Transfer pricing: legislation: rules: meaning of “provision” and “transaction”
What is meant by ‘provision’
The term ‘provision’ is not defined in the legislation. TIOPA10/S147 (1) (a) requires that a provision is made or imposed between any two persons by means of a transaction or series of transactions.
‘Provision’ is broadly equivalent to the phrase `conditions made or imposed` in Article 9 of the OECD Model Tax Convention, which is included in the OECD Transfer Pricing Guidelines. It embraces all the terms and conditions attaching to a transaction or series of transactions. This interpretation of ‘provision’ is supported by TIOPA10/S164 which requires interpretation to best accord with OECD Transfer Pricing Guidelines.
DSG Retail Ltd and others v HMRC (TC0001) provides useful guidance on the meaning of provision. The Special Commissioners found that there was a provision between two connected companies in an arrangement where the first company had a contract with an independent company which had a contract with the connected company. They found that the various entities knew that the different agreements would all take effect together, that they were planned and seen as interlocking and interdependent. The contract with the ‘fronter’ would not have been entered into unless the fronter would reinsure with the connected company. This brought the agreements within the meaning of a ‘series of transactions’ as set out at ICTA88/SCH28AA/PARA3 (now TIOPA10/S150). Hence the provision was something different to the transactions.
The actual provision
The actual provision is that which has been made between the two connected parties.
The arm’s length provision
The arm’s length provision is that which would have been made between independent enterprises. If no provision would have been made or imposed between independent persons then the legislation allows the advantaged person’s profits to be computed accordingly, thus reflecting the arm’s length position.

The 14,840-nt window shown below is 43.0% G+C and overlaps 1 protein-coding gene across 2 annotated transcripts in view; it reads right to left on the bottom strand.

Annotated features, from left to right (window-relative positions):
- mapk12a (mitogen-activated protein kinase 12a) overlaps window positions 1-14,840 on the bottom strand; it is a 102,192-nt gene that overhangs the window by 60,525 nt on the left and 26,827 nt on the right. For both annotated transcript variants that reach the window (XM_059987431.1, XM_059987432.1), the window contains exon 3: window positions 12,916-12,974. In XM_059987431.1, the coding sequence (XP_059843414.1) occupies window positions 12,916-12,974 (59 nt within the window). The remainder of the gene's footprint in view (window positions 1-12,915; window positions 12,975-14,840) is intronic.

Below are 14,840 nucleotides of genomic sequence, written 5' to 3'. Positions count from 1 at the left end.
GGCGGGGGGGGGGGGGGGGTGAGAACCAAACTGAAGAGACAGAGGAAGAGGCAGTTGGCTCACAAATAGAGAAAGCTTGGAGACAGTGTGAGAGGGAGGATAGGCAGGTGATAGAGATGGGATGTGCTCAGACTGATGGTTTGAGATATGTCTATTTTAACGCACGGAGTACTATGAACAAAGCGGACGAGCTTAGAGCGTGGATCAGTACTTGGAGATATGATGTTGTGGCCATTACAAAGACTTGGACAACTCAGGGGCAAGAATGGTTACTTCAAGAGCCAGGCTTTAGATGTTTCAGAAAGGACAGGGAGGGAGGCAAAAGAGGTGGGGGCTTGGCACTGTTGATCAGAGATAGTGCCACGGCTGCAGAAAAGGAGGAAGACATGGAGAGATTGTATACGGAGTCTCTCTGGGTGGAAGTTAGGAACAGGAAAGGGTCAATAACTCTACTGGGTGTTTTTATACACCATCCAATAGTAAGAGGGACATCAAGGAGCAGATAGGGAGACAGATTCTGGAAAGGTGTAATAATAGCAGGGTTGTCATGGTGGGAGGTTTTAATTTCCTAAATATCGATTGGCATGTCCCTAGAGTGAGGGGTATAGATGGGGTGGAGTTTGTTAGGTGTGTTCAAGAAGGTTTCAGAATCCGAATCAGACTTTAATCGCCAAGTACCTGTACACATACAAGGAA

Meaning of ‘transaction’
Because TIOPA10/Part 4 refers to a provision made or imposed between two connected persons by means of a transaction or a series of transactions, it allows a wider perspective to be taken of arrangements put in place between connected parties, in line with the principles set down in the OECD Guidelines.
A transaction has a very wide definition (see TIOPA10/S150), including arrangements, understandings and mutual practices (whether or not they are legally enforceable). The term ‘series of transactions’ is defined so as to make it difficult to structure business arrangements in a way that will prevent there being transactions for transfer pricing purposes. The transfer pricing legislation can apply whether or not
- there is a transaction in the series to which both connected persons are party
- the arrangements by which the series of transactions are entered into are between the two connected persons
- there is a transaction in the series to which neither connected person is a party.
There can be a provision between two connected persons, even if one of those persons is not a party to any of the transactions in the series.